“That ship you’re flying has a funny warble in its signature,” Amel remarked. “Has someone rammed it through hard flying over the last couple of days, in this area? I’ve seen phase splicers with that history develop a sort of stutter - on engagement - almost as if they’re still encountering an echo. Damnedest thing to diagnose. Unless you’re skimming in the same ship within the echo’s time and space perimeter, it’s totally asymptomatic. Nice ship, though.”
Erien merely nodded, a ubiquitous Nersallian gesture of acknowledgment. Envoys were normally looked down on - the task of ferrying dispatches reserved for the childless afraid to risk combat - but he was unburdened by such Gelack attitudes and Amel was a pilot of wide experience. He was also Pureblood to Erien’s Highlord, a two-degree distinction in birth rank. Speaking in Gelack would oblige Erien to acknowledge that in his construction of pronouns, and he did not feel so inclined.
“Just a thought,” Amel said, with a mild shrug, and shifted the mail pouch onto his right shoulder.
“Is it convenient for me to see Liege Nersal now?” Amel asked the Nersallian dockmaster, speaking undifferentiated rel-to-pol, which was a significant condescension for a Pureblood addressing a nobleborn.
“Convenient, Immortality?” Dockmaster Nala was normally a sober woman, but Amel’s casual manner triggered Nala’s Vrellish instinct to perceive him as a sexual banquet. Beautiful. Space worthy. And Pureblood. Erien did not believe that Nala had anticipated such feelings, which made him annoyed with Amel on her behalf. If Amel behaved the way he should this wouldn’t happen.
“I mean I could wait,” Amel explained. “The dispatches are timely, but not urgent.”
“Oh,” said Dockmaster Nala. She resolved her problem with a deep breath and a wide smile reminiscent of the Vrellish of either gender looking for an opening in a duel. The change was not lost on Amel, whose expression shifted from patient amusement to something a little more guarded.
“Perhaps, then, you might like some company and refresh -” Nala began.
“I will escort you to Liege Nersal,” Erien cut her off.
Amel looked at him with a well-judged, startled pleasure, which Erien greeted impassively. “Thank you,” Amel said mildly.
“What about DragonClaw, Erien?” Nala reminded him, firmly, that although he might be her superior by birth, he was still her junior by fleet rank.
Erien said, “I will be back down to review Liege Nersal’s logs and to follow up the Throne Envoy’s suggestion.”
Nala dismissed him with a grunt of irritation, letting the matter drop, and Erien became less convinced that he had rescued her from embarrassment. He hated to think he had rescued Amel, instead.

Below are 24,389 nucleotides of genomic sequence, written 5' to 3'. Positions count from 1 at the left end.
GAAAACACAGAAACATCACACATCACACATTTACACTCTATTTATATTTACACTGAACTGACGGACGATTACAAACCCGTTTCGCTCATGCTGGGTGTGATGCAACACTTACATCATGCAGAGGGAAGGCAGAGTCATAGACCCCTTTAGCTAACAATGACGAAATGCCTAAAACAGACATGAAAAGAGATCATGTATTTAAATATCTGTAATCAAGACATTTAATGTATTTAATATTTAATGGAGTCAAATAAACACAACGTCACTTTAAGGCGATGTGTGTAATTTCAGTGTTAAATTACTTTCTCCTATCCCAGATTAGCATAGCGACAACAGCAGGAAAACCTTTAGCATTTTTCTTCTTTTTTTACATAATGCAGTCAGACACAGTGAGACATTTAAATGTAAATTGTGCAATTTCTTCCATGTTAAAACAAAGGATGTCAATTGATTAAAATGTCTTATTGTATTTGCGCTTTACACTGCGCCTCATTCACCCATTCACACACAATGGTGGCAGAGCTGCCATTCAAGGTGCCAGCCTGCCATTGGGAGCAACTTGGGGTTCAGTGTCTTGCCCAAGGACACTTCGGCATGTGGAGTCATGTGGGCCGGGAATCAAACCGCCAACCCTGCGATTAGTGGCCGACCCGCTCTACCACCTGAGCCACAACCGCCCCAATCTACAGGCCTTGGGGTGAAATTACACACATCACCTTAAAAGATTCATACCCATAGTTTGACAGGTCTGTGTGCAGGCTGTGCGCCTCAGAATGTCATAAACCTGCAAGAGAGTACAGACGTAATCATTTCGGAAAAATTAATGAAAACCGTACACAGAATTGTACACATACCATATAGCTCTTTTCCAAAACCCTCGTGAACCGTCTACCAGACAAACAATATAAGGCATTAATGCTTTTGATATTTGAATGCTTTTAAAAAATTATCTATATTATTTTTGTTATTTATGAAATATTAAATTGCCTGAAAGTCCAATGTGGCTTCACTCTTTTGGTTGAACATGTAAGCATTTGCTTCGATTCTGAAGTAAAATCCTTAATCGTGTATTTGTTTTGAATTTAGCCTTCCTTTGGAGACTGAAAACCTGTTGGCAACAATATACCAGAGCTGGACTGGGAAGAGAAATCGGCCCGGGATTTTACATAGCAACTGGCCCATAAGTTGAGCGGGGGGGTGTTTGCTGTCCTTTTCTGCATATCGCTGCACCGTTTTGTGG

Amel fell neatly into step beside him, picking up the rhythm of Erien’s stride. Erien had to remind himself it was not mockery. Amel had been trained as a sword dancer in his youth, due to one of the intrigues festooned about him, from his own disappearance at the age of four months to the theft of his infant half-brother, known only as the Throne Prince, which took place shortly after Amel himself was reclaimed as a Sevolite.
In between, Amel’s good looks cast him as a commoner courtesan in the very court he should have been heir to.
Even Amel’s reclamation had been a complete mess, muddying the waters of Gelack and Reetion relations for nearly two decades since. Reetions were appalled by the details of Amel’s abusive experiences as a commoner, while Gelack prejudices seethed over the very fact that Reetion bioscience has successfully meddled with a highborn. Erien, who had lived on Rire, knew that Reetions had a hard time believing Amel’s mistreatment was not typical of Sevolite behavior toward all commoners. He had spent enough time among Gelacks to know that they in turn did not even try to acknowledge that when the Reetions had used their psychiatric visitor probe on Amel, it had been done to save his life.
They drew eyes and a couple of anonymous wolf-whistles as they crossed the bridge over the maintenance docks. Amel’s past seemed to grant license which would be unthinkable if he had been raised Pureblood, or acted like he ought to by flying combat, wearing a sword, and properly speaking down. His commoner upbringing, Erien allowed, must have made for a hard start. But eighteen years should have been long enough to overcome any past, even if it did include formative years in the sex trade on Gelion.
Mercifully, they had the elevator to themselves. There was a fleeting moment of unsteadiness as the car began to move. Illuminated doors flashed past narrow windows. Erien held onto the rail, not for balance, but for resolution. He had only a few moments, and had no idea of how to ask what he wanted to know. Amel, as he knew from past meetings, was a master at evading inconvenient questions.
“Thanks for playing escort,” Amel broke the silence with his liquid voice. “I thought you weren’t speaking to me, after my gratuitous advice about a ship you know better than I do.”
“I expect your explanation will prove to be correct,” Erien said, annoyed at himself for letting his irritation show.
“That would make it worse,” Amel remarked, “if you were really a Nersallian.”